Brown v. Ames
United States Court of Appeals for the Fifth Circuit
201 F.3d 654 (2000)
Ames (defendant), doing business as Home Cooking Records, purported to license to Collectibles (defendant) master recordings of performances by Brown (plaintiff) and other song authors (plaintiffs), along with the right to use the plaintiffs’ likenesses and biographical information, to manufacture and distribute copies of the master recordings. Collectibles made and sold tapes, compact discs (CDs), and music catalogs with the authors’ names and likenesses. The plaintiffs sued Ames, Collectibles, and Collectibles’s owners, Jerry and Nina Greene (defendants) for copyright infringement and misappropriation of name or likeness under state law. Texas law makes it a tort to use a person’s name, image, or likeness without authorization to obtain some value or benefit other than the publication of news. After a jury trial, the defendants were found to have infringed some copyrights and misappropriated the names and likenesses of the plaintiffs. The defendants appealed the ruling regarding the state-law misappropriation claim, arguing that the Copyright Act preempts such laws.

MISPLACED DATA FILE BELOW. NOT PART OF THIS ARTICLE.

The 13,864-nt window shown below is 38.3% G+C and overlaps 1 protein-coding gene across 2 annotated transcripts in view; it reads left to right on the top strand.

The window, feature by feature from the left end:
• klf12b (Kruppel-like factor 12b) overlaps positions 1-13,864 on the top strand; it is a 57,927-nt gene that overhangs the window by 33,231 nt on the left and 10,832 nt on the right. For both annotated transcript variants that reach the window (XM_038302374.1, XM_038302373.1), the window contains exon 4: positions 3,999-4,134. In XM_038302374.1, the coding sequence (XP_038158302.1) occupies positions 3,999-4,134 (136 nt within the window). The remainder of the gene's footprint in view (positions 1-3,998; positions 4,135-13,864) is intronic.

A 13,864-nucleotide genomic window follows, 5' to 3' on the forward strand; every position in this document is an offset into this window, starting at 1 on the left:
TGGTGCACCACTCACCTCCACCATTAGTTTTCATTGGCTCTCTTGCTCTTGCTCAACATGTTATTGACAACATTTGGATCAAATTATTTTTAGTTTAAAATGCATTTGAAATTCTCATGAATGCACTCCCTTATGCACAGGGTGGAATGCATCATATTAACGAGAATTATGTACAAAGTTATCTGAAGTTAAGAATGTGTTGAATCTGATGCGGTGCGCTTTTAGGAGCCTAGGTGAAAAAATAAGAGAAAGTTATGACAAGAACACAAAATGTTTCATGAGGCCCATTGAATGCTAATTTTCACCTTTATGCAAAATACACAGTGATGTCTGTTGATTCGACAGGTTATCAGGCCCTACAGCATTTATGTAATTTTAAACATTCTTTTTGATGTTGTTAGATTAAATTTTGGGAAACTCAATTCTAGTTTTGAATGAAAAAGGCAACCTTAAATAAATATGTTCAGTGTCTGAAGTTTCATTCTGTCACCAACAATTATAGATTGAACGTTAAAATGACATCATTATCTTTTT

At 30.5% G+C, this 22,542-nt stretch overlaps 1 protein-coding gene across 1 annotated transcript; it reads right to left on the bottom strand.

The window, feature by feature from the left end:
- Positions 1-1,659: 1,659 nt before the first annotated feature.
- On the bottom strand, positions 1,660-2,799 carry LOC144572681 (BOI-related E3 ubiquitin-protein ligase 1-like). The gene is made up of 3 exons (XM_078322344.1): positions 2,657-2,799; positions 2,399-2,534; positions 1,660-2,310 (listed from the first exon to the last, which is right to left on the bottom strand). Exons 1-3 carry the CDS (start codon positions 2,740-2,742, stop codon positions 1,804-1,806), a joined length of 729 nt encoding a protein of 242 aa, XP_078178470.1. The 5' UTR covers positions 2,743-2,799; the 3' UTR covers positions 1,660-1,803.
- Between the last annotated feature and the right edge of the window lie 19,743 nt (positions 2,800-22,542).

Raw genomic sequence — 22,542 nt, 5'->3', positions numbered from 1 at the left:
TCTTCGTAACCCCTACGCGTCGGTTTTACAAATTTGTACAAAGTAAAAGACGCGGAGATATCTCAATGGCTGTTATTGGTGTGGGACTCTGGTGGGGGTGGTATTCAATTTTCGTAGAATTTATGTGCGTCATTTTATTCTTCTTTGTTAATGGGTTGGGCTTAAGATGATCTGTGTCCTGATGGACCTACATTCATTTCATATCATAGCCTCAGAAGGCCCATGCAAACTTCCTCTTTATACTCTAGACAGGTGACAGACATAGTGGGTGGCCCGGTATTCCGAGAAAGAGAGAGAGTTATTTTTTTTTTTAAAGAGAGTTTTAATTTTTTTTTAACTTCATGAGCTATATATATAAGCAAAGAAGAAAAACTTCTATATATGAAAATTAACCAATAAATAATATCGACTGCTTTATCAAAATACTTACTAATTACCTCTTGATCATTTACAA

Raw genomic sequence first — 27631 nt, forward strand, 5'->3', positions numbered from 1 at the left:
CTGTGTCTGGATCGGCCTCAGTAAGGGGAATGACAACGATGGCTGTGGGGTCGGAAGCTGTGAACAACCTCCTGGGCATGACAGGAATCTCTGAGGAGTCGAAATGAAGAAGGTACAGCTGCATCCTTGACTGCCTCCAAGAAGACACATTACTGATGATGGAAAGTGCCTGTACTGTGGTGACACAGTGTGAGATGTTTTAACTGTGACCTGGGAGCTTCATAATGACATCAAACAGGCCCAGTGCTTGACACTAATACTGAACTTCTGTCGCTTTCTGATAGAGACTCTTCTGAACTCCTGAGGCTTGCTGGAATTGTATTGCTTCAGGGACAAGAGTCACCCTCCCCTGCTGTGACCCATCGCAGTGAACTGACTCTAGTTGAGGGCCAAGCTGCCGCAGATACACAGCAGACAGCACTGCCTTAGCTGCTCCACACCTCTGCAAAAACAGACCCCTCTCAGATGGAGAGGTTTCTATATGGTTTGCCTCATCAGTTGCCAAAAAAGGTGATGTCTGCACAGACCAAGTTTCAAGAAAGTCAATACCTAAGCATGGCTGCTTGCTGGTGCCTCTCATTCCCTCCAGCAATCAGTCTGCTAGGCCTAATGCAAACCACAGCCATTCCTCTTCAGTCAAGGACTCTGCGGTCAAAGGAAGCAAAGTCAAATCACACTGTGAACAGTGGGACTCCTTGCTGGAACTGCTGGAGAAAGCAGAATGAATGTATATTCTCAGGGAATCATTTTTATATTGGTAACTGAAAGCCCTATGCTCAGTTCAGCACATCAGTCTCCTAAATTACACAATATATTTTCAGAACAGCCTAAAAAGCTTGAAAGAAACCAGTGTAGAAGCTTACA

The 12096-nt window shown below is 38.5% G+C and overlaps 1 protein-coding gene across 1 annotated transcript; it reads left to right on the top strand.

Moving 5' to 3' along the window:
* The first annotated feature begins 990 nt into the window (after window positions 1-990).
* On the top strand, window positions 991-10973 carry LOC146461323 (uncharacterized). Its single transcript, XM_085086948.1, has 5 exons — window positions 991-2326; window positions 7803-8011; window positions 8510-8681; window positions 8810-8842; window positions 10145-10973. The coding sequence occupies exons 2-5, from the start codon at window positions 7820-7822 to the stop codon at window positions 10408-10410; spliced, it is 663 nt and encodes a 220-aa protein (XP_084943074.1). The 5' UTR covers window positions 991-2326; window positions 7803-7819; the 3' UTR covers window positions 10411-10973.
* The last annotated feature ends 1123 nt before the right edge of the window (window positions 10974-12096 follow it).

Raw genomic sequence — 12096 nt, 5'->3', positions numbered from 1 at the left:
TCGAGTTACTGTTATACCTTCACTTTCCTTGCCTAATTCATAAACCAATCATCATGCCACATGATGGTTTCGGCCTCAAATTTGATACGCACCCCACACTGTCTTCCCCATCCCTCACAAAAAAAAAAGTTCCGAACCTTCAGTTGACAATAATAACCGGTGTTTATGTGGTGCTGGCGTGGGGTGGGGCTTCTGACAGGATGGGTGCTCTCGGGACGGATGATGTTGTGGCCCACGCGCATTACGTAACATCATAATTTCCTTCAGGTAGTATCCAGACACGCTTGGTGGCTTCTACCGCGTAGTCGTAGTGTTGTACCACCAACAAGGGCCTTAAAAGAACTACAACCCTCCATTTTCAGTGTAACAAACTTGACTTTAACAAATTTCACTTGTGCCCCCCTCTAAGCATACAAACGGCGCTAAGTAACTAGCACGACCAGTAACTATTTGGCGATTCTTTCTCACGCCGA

Rule of Law
Holding and Reasoning (Jones, J.)
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